The truth about bike crime: How to beat the thieves

Just because David Cameron had his stolen, doesn't mean the rest of us have to be victims
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The Independent Online

David, David, David. What were you thinking? The rosy-cheeked opposition leader only popped into his local Tesco in west London for "some bits of salad" – and can't have been more than five minutes foraging among the rocket and radicchio – but on his return, where once rested Cameron's gleaming two-wheeler (an "old friend", he joked) stood a denuded bollard. Indeed, "bollards!" is what he might have muttered, as dozens of busy Londoners walked on by. Bewildered victims of bike theft are 10 a penny in the capital – almost 20,000 bike thefts are recorded each year in London, and more than 100,000 in the UK (countless more go unreported).

Cameron's crime? Not doing enough to deter the opportunistic thieves stalking the Portobello Road on Wednesday night. One witness told how Cameron had chained up his bike (he'd be an idiot not to) but had selected a bollard approximately a metre high. He may as well have ditched the lock and erected a "Steal me" sign instead. Of course, the thief merely lifted bike and chain over the bollard. Cameron was spotted minutes later, calling for help on his phone, and perhaps wishing he hadn't ditched his support car, which famously shadowed him during earlier commutes.

Assuming he forks out for a new bike, what can Cameron – and the rest of us – do to protect our rides?

1. Be prepared (to lose it)...

The fact is, if you live in a conurbation bigger than, say, Dunstable, and don't keep your bike under your bed, you'd better not get too attached to it – it will almost certainly be stolen at some time. No lock is too tough for a determined, tooled-up bike thief. Resourceful crooks have been known to use car jacks to prize open the chunkiest "D" locks; others apply a freezing spray used by electricians to cool components (a few hits with a hammer shatters the padlock metal). Angle grinders are not uncommon, but for most locks a decent pair of bolt cutters will do it.

2. ...But lock it up anyway

Of course, not all thieves have access to heavy equipment, and opportunists will be put off by decent security. When it comes to locks, you get what you pay for. A £5 cable lock is light and portable but barely a visual, let alone physical, deterrent. Get a chunky, heavy, expensive – upwards of £30 – lock that comes with a gold Sold Secure rating (find ratings at www.soldsecure.com/leisure). A gold rating means the lock has survived five minutes in a theft test. Lesser locks can be sprung in seconds.

3. Location, location, location

A three-foot high bollard is not a good place to lock up a bike, Mr Cameron. Nor is a tree, a chain link fence, or a flimsy railing. Even purpose-built bike racks can be defeated – one Independent cyclist returned to his bike to find the rack uprooted and leaning against the wall, bolts and all. Pick a place that is at least as hard to crack as your lock. Ensure it's busy – most thieves, if not all, are shy types who don't want to be caught – and don't choose the same spot every day.

4. Un-pimp your ride

Tempting as a gleaming carbon frame in metallic blue with shiny wheels is, it will be the first to end up in a bike gang's van. Use duct tape to cover prestigious brand names and shiny bits. Better still, if you've got a nice expensive bike for weekend rides, leave it at home, and pick up a cheap or second-hand cycle for getting about town or to work.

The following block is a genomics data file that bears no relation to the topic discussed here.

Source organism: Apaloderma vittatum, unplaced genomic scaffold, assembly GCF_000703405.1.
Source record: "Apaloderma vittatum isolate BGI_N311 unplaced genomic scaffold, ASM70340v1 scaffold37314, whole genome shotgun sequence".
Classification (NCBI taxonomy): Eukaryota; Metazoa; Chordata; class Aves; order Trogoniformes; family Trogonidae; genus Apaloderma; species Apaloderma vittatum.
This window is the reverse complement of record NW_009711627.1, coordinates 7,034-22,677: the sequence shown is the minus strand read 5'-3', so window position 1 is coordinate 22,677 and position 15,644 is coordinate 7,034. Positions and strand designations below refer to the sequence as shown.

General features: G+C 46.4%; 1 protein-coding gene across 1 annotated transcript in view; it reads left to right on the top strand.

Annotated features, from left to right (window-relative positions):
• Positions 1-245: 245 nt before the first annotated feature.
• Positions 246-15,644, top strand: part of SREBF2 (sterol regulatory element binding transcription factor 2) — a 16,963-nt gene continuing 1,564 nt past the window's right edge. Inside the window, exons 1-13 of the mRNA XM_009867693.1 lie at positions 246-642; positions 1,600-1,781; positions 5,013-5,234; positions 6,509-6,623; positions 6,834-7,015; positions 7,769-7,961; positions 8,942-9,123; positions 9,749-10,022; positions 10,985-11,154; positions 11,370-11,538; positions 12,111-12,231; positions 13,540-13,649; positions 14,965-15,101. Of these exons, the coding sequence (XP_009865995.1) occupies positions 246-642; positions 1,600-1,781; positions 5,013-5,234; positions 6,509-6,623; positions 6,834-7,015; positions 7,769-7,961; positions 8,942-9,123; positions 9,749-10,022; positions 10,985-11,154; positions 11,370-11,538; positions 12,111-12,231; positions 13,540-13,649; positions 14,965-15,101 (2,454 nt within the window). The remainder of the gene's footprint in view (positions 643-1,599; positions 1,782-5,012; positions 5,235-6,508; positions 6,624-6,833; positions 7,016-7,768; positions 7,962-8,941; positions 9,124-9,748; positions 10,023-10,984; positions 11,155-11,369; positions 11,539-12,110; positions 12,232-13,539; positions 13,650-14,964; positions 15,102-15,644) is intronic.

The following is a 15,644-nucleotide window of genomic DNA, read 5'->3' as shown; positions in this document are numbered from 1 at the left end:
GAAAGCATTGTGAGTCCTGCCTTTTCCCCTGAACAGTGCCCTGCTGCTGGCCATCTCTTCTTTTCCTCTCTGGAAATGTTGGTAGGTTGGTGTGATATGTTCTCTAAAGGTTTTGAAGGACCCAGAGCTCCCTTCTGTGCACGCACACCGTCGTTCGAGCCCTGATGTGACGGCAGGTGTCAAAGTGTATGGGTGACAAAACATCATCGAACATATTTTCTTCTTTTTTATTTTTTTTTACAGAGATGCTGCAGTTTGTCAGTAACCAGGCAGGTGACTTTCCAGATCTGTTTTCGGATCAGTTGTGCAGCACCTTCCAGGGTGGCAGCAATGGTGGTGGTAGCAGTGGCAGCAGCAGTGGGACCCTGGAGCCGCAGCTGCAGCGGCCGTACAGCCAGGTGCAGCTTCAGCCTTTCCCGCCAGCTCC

5. Don't give up

Don't bank on the police returning your ride if it gets pinched. Still, there is a lot you can do yourself to try to recover it. If you've parked it somewhere you shouldn't have, your bike may have been removed by police. They should have left a note, but it's worth asking to check the garage or car park at your local nick. Car boot sales and markets are popular spots for selling stolen bikes – Brick Lane in east London is a notorious "re-cycling" centre. You might have to pay a bit to get it back – or, if you can prove ownership, you can always tell the police.

6. Get insured

Dedicated bike-insurance policies are available, but it's usually cheaper to add a bike to your household policy (if it hasn't been added already). But – and it's a big but – check the small print. Is the excess close to the value of your bike? Does the policy cover the bike if it's not in your house? Does it cover the cost of an equivalent new bike? Can you choose where to get the replacement? Are your accessories covered? Do you need a specific kind of lock? If the answer is no to any of these questions, you might want a separate policy.

7. Get tagged

Immobitag (www.immobilise.com) is the only bike-registration service fully recognised by UK police. You set up a free online profile of your bike – serial number, photos, description – then buy a tag for £13.99 that is placed down the seat tube, and cannot be removed. If the bike is nicked, you change your online status, alerting police and the second-hand trade to look out for it. The tag emits a radio signal; if it turns up, you'll be notified immediately.

8. Smile!

Take pictures of your bike, including its components. This will help police trace your cycle and back up any insurance claim. Keep the snaps in a safe place, along with the receipt for your bike.

9. Take your bits

You might feel a bit silly walking round Sainsbury's with a saddle poking out your shopping trolley, but the more you can separate from your bike, the less appealing it will be to a getaway rider. Take the saddle, or even a wheel if you can (into the office, for example).

10. Or just get a fold-up

You'll look like a berk, but you'll be able to take your bike on the train, into the office, into your house and, dear David, into the salad aisle at Tesco.